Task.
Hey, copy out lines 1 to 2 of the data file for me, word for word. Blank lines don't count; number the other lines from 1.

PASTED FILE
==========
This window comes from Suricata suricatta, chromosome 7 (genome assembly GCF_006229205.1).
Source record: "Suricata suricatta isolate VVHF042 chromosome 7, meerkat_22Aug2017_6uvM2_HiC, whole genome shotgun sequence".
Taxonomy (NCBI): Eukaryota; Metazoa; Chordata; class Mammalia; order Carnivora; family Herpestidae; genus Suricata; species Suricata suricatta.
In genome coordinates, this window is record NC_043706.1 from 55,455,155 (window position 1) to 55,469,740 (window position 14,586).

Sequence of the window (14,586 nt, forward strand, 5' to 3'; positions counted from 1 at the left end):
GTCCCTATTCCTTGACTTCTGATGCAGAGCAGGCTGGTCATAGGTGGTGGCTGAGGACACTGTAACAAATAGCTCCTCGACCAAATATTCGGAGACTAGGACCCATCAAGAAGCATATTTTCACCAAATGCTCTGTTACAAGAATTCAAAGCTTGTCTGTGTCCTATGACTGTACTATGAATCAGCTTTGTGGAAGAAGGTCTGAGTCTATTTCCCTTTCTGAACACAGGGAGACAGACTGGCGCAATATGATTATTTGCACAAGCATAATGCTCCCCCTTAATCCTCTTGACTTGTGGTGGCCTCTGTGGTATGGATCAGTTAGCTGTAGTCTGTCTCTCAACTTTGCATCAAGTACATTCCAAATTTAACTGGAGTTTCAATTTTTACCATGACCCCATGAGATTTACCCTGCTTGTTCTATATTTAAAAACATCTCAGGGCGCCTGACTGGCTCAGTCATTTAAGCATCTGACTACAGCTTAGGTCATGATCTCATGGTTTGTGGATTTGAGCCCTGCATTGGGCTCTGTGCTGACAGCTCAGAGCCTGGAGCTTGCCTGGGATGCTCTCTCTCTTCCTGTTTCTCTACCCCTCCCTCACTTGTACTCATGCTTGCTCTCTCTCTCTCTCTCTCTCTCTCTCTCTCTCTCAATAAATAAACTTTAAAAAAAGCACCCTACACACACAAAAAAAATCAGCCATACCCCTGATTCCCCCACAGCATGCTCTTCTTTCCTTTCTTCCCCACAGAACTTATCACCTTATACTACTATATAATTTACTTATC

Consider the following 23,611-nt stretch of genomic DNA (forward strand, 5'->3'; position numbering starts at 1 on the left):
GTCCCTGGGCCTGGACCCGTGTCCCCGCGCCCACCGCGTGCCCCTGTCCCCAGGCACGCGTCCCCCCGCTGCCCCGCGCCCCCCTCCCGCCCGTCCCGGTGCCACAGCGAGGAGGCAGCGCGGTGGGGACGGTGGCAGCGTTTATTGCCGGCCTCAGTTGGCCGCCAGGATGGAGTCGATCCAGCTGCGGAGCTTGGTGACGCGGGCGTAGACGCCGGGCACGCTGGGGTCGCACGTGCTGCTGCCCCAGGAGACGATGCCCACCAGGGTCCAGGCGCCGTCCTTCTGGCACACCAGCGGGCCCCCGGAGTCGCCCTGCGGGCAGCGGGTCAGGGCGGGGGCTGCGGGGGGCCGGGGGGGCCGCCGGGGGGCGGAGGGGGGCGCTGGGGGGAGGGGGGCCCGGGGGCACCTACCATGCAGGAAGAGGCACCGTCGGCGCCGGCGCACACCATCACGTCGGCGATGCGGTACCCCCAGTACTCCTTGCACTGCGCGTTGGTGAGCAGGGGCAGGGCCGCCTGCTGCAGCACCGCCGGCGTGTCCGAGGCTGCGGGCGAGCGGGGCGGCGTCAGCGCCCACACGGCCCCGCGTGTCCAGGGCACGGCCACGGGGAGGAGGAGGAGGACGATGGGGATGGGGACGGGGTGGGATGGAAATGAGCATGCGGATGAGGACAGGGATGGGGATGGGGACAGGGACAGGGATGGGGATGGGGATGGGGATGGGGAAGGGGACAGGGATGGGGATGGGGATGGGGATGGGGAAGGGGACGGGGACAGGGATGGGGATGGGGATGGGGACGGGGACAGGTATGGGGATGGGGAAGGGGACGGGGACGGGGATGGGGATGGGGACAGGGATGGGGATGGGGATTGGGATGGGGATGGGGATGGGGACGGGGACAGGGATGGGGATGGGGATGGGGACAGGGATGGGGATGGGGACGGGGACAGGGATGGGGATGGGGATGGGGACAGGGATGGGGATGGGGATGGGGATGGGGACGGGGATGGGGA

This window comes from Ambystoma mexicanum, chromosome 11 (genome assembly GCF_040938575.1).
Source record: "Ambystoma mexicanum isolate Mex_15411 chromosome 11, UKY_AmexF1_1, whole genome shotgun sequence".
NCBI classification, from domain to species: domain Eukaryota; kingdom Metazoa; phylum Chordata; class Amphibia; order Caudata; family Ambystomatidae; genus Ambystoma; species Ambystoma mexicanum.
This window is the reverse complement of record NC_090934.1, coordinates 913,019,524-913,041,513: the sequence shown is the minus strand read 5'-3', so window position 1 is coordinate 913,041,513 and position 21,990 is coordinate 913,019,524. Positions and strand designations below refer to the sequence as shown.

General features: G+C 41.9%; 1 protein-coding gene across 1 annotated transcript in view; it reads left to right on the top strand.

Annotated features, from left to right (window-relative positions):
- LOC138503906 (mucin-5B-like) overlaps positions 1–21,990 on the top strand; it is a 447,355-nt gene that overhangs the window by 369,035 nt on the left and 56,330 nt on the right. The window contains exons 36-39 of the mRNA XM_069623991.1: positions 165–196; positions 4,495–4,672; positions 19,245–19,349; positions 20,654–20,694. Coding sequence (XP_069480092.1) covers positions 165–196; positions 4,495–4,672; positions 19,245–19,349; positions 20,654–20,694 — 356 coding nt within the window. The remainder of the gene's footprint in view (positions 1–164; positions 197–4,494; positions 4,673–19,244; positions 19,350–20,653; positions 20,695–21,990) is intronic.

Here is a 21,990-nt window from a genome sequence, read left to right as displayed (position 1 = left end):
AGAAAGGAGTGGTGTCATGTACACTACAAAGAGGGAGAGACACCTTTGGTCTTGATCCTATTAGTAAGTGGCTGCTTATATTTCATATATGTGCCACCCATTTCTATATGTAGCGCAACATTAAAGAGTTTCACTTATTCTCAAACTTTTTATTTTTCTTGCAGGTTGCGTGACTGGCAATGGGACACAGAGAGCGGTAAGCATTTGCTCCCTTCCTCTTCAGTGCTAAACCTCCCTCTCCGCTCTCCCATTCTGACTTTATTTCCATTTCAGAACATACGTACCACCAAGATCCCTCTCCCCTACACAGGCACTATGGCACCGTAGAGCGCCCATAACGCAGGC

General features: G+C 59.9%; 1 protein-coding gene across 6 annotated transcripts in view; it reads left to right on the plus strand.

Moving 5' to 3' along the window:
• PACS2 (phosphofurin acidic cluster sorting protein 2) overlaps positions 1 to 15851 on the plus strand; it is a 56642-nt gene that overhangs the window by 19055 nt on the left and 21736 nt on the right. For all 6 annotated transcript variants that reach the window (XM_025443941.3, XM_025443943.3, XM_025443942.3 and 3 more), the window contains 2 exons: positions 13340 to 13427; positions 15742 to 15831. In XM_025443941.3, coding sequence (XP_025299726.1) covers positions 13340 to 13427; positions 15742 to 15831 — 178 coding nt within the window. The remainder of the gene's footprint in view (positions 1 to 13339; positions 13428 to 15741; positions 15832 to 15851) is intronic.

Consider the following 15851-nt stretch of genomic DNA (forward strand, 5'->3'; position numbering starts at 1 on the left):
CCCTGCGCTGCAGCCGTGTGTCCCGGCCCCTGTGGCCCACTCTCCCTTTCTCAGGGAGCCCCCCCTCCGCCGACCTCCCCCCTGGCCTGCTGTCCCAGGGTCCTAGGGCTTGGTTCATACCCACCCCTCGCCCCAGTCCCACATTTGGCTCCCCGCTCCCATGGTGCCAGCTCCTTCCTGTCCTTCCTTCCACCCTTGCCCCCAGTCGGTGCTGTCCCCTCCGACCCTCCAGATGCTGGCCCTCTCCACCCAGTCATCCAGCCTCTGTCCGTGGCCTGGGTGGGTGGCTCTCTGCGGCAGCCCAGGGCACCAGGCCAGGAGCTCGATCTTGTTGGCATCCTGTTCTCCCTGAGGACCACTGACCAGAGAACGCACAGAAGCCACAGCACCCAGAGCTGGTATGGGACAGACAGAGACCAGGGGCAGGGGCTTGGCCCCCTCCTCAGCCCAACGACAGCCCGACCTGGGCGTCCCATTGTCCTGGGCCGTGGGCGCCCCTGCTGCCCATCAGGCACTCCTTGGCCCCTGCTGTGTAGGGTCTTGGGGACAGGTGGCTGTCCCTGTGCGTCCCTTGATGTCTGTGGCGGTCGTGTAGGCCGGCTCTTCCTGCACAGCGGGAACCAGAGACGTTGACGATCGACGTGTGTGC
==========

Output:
This window comes from Suricata suricatta, chromosome 7 (genome assembly GCF_006229205.1).
Source record: "Suricata suricatta isolate VVHF042 chromosome 7, meerkat_22Aug2017_6uvM2_HiC, whole genome shotgun sequence".